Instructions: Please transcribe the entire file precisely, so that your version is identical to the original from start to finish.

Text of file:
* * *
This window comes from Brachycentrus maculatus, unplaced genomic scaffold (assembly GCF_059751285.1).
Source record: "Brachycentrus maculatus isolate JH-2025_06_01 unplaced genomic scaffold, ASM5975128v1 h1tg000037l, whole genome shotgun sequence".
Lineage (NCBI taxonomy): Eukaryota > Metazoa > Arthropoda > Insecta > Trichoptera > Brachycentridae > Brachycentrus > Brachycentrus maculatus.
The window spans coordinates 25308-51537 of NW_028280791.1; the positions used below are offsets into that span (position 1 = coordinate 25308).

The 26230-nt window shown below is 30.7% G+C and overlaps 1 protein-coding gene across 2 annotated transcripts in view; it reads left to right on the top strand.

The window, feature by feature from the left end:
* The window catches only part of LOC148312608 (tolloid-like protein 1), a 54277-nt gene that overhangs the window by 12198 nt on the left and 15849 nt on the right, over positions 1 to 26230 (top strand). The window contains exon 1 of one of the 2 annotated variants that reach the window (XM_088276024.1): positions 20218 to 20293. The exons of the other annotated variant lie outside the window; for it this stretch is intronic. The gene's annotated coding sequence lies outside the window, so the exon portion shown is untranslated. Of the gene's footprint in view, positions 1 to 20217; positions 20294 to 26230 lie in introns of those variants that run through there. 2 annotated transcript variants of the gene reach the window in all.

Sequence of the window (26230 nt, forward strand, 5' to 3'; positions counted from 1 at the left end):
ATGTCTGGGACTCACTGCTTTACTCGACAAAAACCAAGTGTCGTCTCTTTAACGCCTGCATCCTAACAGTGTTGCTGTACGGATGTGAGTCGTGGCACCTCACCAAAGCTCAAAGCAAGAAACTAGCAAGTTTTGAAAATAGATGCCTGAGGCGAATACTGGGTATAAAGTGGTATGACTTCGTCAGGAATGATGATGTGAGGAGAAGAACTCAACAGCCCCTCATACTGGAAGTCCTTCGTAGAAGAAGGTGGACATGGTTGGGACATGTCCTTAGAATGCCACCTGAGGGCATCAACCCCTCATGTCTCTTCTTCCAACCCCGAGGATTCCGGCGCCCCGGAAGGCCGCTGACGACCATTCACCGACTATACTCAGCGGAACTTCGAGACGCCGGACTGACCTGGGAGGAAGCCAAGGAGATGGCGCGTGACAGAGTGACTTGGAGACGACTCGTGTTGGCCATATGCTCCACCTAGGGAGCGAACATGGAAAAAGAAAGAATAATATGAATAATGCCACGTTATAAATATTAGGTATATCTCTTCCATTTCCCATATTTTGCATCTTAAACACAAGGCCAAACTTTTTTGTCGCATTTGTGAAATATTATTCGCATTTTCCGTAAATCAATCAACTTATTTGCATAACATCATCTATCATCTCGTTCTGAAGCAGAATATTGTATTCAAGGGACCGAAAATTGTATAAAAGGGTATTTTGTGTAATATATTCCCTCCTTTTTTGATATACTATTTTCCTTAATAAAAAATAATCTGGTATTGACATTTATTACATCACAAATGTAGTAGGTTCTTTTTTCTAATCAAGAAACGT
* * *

This window comes from Brachycentrus maculatus, unplaced genomic scaffold (assembly GCF_059751285.1).
Source record: "Brachycentrus maculatus isolate JH-2025_06_01 unplaced genomic scaffold, ASM5975128v1 h1tg000037l, whole genome shotgun sequence".
Lineage (NCBI taxonomy): Eukaryota > Metazoa > Arthropoda > Insecta > Trichoptera > Brachycentridae > Brachycentrus > Brachycentrus maculatus.
The window spans coordinates 25308-51537 of NW_028280791.1; the positions used below are offsets into that span (position 1 = coordinate 25308).

The 26230-nt window shown below is 30.7% G+C and overlaps 1 protein-coding gene across 2 annotated transcripts in view; it reads left to right on the top strand.

The window, feature by feature from the left end:
* The window catches only part of LOC148312608 (tolloid-like protein 1), a 54277-nt gene that overhangs the window by 12198 nt on the left and 15849 nt on the right, over positions 1 to 26230 (top strand). The window contains exon 1 of one of the 2 annotated variants that reach the window (XM_088276024.1): positions 20218 to 20293. The exons of the other annotated variant lie outside the window; for it this stretch is intronic. The gene's annotated coding sequence lies outside the window, so the exon portion shown is untranslated. Of the gene's footprint in view, positions 1 to 20217; positions 20294 to 26230 lie in introns of those variants that run through there. 2 annotated transcript variants of the gene reach the window in all.

Sequence of the window (26230 nt, forward strand, 5' to 3'; positions counted from 1 at the left end):
ATGTCTGGGACTCACTGCTTTACTCGACAAAAACCAAGTGTCGTCTCTTTAACGCCTGCATCCTAACAGTGTTGCTGTACGGATGTGAGTCGTGGCACCTCACCAAAGCTCAAAGCAAGAAACTAGCAAGTTTTGAAAATAGATGCCTGAGGCGAATACTGGGTATAAAGTGGTATGACTTCGTCAGGAATGATGATGTGAGGAGAAGAACTCAACAGCCCCTCATACTGGAAGTCCTTCGTAGAAGAAGGTGGACATGGTTGGGACATGTCCTTAGAATGCCACCTGAGGGCATCAACCCCTCATGTCTCTTCTTCCAACCCCGAGGATTCCGGCGCCCCGGAAGGCCGCTGACGACCATTCACCGACTATACTCAGCGGAACTTCGAGACGCCGGACTGACCTGGGAGGAAGCCAAGGAGATGGCGCGTGACAGAGTGACTTGGAGACGACTCGTGTTGGCCATATGCTCCACCTAGGGAGCGAACATGGAAAAAGAAAGAATAATATGAATAATGCCACGTTATAAATATTAGGTATATCTCTTCCATTTCCCATATTTTGCATCTTAAACACAAGGCCAAACTTTTTTGTCGCATTTGTGAAATATTATTCGCATTTTCCGTAAATCAATCAACTTATTTGCATAACATCATCTATCATCTCGTTCTGAAGCAGAATATTGTATTCAAGGGACCGAAAATTGTATAAAAGGGTATTTTGTGTAATATATTCCCTCCTTTTTTGATATACTATTTTCCTTAATAAAAAATAATCTGGTATTGACATTTATTACATCACAAATGTAGTAGGTTCTTTTTTCTAATCAAGAAACGT